Any kid who grew up in the suburbs can tell you what they’re all about: upper-middle-class homes, usually boring with a pale white fence; the day-to-day cycle of sleep, school, repeat; the simple pleasures of a country club and a drive-in movie. All the darkness and ennui associated with Arcade Fire resides there — the longing for escape, the holding out for something more once you finally leave. And even for those who grew up in a city, Win Butler’s earnest take on suburban entrapment, fleeting youth and the slow but steady Walmartization of the countryside tells all there is to know.

Arcade Fire

The Suburbs
Merge

The band describes its new album, The Suburbs, as a mix between Depeche Mode and Neil Young, and it’s dead on: Taking cues evenhandedly from new-wave electronica and classic folk troubador-ism, Butler and company find a rare, agreeable middle ground between a synthesizer and an acoustic guitar. It’s something other acts could never pull off as tastefully and inventively. Equal parts epic and reflective, The Suburbs’s 16 tracks never falter or lose momentum, and by the time the title track gets its reprise at the album’s close, it feels like finishing a really satisfying book or film — loose ends tied, characters reunited and conflicts resolved.

As dark as this album gets, it never loses its sunny feel — its melodic ease and chiming guitars could compete with Best Coast’s sun-drenched debut. The band uses its production to full effect, but always with an expert ear to let melody and feeling reign. Like The National, Arcade Fire has a knack for catharsis and is able to create complete moods within its songs. Whether triumphant or terrifying, emotions dictate the entire album.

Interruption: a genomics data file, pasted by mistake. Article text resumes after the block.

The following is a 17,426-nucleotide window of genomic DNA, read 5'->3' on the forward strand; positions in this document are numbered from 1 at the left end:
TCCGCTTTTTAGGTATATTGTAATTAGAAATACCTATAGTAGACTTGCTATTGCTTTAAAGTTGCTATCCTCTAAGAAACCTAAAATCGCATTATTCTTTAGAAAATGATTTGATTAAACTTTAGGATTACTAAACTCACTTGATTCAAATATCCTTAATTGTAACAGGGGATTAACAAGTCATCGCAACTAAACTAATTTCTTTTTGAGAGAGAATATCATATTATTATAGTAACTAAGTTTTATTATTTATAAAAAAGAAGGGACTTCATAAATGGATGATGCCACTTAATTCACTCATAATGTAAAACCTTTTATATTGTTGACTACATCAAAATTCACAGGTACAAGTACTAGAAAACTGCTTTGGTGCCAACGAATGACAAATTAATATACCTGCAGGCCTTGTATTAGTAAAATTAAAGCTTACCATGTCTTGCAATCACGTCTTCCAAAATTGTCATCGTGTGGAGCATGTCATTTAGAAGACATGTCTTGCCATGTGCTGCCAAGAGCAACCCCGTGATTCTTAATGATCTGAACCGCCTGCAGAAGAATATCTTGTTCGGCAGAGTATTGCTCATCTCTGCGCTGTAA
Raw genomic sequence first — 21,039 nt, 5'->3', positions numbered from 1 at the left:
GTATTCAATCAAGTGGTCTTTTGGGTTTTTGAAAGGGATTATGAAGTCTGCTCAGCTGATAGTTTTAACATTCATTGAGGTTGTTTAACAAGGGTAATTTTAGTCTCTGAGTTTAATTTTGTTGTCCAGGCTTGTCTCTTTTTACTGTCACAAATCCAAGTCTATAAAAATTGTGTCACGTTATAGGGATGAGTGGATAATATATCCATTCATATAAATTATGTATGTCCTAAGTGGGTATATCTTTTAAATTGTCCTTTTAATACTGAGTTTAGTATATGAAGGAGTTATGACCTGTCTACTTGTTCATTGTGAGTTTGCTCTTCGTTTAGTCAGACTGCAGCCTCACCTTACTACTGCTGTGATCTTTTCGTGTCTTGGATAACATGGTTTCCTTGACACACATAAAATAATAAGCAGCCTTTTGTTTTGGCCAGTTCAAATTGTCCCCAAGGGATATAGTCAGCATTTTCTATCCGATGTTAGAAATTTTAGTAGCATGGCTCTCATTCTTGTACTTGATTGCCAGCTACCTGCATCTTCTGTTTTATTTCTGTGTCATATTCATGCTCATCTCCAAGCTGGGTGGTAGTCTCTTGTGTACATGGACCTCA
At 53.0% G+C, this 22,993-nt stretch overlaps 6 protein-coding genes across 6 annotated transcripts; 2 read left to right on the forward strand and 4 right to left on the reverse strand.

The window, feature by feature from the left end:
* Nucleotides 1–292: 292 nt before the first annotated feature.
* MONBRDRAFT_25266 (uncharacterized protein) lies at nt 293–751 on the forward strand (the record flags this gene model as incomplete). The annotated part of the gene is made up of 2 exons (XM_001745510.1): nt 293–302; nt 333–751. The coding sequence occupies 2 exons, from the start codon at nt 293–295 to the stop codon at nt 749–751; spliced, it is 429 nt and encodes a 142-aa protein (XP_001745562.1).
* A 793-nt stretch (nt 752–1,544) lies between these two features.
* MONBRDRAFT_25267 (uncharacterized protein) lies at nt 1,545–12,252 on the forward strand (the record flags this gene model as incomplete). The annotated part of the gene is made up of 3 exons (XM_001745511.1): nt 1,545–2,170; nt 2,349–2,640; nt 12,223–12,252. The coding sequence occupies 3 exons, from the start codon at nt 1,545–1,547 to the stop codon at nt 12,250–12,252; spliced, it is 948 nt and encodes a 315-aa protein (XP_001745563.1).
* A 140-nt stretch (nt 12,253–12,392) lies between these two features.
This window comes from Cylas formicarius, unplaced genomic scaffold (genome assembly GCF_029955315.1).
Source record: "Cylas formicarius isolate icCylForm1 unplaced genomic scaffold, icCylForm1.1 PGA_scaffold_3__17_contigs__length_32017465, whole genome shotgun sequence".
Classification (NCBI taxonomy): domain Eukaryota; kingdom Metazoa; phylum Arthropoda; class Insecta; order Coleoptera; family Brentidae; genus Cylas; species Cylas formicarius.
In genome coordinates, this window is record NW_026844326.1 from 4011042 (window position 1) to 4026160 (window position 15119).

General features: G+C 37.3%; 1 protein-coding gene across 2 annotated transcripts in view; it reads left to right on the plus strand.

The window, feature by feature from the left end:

“The Suburbs” is a slow-burner driven by a piano and some dizzying strings, opening the album with a bounce but hinting at the darkness ahead. Segueing into the radio-ready stomp “Ready to Start,” it’s immediately clear that the band is back in full force, with dense textures, blacklit guitar lines and lucid synth textures.

“City With No Children” is a steady chime of ringing guitars and hand claps that recalls the better tracks of Funeral, recapturing the freedom of “Wake Up” and the possibility of “Neighborhood #1 (Tunnels)” with ease. “Sprawl II (Mountains Beyond Mountains)” is just as revelatory but with even more New Wave flair, propelled by a four-on-the-floor backbeat and Régine Chassagne’s best Debbie Harry.

Even with its use of older tricks and aesthetics, Arcade Fire never sounds like a total throwback — it’s as 2010 as it is 1981, and probably more. The Suburbs is the sermon Neon Bible tried to be, only never as preachy, and it’s all the more affecting for it. No one can write songs about “the kids” that sound as all-encompassing and urgent as Win Butler and company — their directness hits home regardless of your age or where you grew up. Urban sprawl aside, if the suburbs sound anything like this, here’s your reason to get out of the city.

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